14

Just to clarify, using make_unique only adds exception safety when you have multiple allocations in an expression, not just one, correct? For example

void f(T*);

f(new T);

is perfectly exception safe (as far as allocations and stuff), while

void f(T*, T*);

f(new T, new T);

is not, correct?

5
  • Your question appears to contradict itself. First you assert that multiple-allocations are exception-safe, then you show an example where this is ostensibly the opposite of what happens. – Lightness Races in Orbit Oct 20 '13 at 0:27
  • @LightnessRacesinOrbit no, I asserted that multiple allocations are not exception safe. I said "make_unique only adds exception safety when you have multiple allocations in an expression" which means it adds nothing for only one allocation. – Kal Oct 20 '13 at 0:32
  • your question lacks any use of make_unique or unique_ptr in your examples because? – Yakk - Adam Nevraumont Oct 20 '13 at 2:50
  • @Yakk because it doesn't need it – Kal Oct 20 '13 at 2:52
  • multiple allocations in an expression but each of those allocations via new T is a separate expression, so you have the opposite: one allocation per each of multiple expressions. That the function call is itself an expression containing the other 2 doesn't change that. But aside from the wording, you were on the right track. By my reading, the rule, as formulated by Sutter, is to perform each allocation within its own statement or sequence them by returning from a separate function call, thereby avoiding weird ordering & leaks: gotw.ca/gotw/056.htm (oldie-but-goodie) – underscore_d Aug 13 '16 at 11:25
30

Not only when you have multiple allocations, but whenever you can throw at different places. Consider this:

f(make_unique<T>(), function_that_can_throw());

Versus:

f(unique_ptr<T>(new T), function_that_can_throw());

In the second case, the compiler is allowed to call (in order):

  • new T
  • function_that_can_throw()
  • unique_ptr<T>(...)

Obviously if function_that_can_throw actually throws then you leak. make_unique prevents this case.

And of course, a second allocation (as in your question) is just a special case of function_that_can_throw().

As a general rule of thumb, just use make_unique so that your code is consistent. It is always correct (read: exception-safe) when you need a unique_ptr, and it doesn't have any impact on performance, so there is no reason not to use it (while actually not using it introduces a lot of gotchas).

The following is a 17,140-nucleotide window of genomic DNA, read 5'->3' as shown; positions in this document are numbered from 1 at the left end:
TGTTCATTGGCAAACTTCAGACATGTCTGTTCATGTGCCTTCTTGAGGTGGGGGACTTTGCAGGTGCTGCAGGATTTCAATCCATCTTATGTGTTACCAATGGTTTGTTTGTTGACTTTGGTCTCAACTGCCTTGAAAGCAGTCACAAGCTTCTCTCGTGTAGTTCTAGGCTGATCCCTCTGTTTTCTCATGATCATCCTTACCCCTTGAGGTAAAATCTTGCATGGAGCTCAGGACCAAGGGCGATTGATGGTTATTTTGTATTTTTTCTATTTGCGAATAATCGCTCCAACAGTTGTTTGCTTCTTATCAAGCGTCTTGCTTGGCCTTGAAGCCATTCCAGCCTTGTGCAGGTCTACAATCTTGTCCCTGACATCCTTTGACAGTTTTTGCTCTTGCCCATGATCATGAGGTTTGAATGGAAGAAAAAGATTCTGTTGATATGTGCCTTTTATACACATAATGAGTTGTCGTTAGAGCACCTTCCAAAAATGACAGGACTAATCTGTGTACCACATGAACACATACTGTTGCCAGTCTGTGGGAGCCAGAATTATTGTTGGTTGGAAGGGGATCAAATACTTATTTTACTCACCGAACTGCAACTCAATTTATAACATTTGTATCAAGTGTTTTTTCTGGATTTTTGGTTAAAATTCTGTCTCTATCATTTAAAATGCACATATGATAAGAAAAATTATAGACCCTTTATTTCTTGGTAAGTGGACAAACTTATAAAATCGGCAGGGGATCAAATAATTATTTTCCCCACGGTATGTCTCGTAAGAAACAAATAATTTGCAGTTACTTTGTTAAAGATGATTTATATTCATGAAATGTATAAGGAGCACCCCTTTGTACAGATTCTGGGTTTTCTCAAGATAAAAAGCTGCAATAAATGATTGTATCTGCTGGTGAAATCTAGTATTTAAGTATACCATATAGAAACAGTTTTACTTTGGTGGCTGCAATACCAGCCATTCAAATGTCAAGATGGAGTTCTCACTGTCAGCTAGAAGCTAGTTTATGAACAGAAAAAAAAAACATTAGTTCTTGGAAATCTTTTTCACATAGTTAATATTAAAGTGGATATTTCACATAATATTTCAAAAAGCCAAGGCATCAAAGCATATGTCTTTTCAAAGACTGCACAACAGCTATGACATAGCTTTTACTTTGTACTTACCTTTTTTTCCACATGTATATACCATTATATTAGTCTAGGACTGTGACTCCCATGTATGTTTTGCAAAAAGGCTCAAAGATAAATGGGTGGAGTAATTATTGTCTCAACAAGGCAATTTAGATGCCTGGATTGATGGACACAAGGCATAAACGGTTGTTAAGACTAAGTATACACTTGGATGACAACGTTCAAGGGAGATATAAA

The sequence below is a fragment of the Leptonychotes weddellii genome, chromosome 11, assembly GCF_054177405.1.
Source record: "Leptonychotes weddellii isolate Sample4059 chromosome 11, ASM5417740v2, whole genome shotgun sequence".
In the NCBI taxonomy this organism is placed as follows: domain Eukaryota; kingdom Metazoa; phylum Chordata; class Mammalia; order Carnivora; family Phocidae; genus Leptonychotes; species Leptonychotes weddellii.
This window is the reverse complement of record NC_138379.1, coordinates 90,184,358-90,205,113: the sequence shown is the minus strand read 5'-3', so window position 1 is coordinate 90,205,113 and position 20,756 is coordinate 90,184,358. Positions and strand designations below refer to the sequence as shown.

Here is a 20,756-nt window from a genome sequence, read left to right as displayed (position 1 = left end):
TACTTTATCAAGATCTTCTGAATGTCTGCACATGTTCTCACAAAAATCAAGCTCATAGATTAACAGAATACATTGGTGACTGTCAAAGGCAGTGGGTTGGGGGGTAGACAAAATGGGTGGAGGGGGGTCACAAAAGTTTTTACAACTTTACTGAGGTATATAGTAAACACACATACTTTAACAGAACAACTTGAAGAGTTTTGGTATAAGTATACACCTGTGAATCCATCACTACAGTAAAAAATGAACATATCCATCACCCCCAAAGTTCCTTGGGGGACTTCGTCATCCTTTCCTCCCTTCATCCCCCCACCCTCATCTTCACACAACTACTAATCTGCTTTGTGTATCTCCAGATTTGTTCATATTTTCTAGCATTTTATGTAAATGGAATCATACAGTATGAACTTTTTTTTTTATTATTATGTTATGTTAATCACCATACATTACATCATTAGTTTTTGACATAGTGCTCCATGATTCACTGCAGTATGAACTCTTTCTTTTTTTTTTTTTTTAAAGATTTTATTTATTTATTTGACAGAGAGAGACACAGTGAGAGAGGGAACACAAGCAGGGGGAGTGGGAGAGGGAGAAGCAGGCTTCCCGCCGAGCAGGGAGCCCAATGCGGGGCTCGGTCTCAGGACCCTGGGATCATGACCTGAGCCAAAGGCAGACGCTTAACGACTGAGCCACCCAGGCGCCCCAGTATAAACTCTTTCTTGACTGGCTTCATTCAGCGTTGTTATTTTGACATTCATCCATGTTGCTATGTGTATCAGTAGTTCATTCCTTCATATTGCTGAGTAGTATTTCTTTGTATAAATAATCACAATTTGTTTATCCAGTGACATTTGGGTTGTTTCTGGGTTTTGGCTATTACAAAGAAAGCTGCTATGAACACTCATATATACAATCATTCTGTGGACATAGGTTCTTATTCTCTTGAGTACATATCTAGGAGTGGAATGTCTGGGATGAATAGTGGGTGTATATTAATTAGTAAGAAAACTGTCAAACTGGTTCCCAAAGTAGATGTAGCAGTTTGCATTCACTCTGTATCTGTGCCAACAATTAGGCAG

3
  • 2
    Thanks, this is what I was looking for. Sorry to ruin your 2^13 rep. – Kal Oct 20 '13 at 0:33
  • A little late, but make_unique can itself throw according to cppreference: make_unique "may throw std::bad_alloc or any exception thrown by the constructor of T. If an exception is thrown, this function has no effect." So how is that exception safe? And what happens to a unique_ptr object (named or temp) that is initialized with make_unique, but make_unique throws? – AdmiralAdama Sep 23 '20 at 17:32
  • Exception safety is not (just) about "no exceptions" but rather about "guaranteeing the right behaviour when you get an exception". The make_unique documentation is clear: no effect if there is an exception, this is a strong guarantee (see en.wikipedia.org/wiki/Exception_safety). And the unique_ptr is not yet constructed so, again, no effect; the exception is simply propagated. – syam Sep 24 '20 at 19:18
13

As of C++17, the exception safety issue is fixed by a rewording of [expr.call]

The initialization of a parameter, including every associated value computation and side effect, is indeterminately sequenced with respect to that of any other parameter.

Here indeterminately sequenced means that one is sequenced before another, but it is not specified which.

f(unique_ptr<T>(new T), function_that_can_throw());

Can have only two possible order of execution

  1. new T unique_ptr<T>::unique_ptr function_that_can_throw
  2. function_that_can_throw new T unique_ptr<T>::unique_ptr

Which means it is now exception safe.

7

I'd think you'd be better off comparing things actually using std::unique_ptr<T>:

void f(std::unique_ptr<T>);

f(std::unique_ptr<T>(new T));
f(std::make_unique<T>());

Neither of these calls can leak if there is an exception being thrown. However

void f(std::unique_ptr<T>, std::unique_ptr<T>);

g(std::unique_ptr<T>(new T), std::unique_ptr<T>(new T));
g(std::make_unique<T>(), std::make_unique<T>());

In this case, the version using std::unique_ptr<T> explicitly can leak if an exception is thrown (because the compiler might start evaluating the new-expressions before constructing either of the temporaries).

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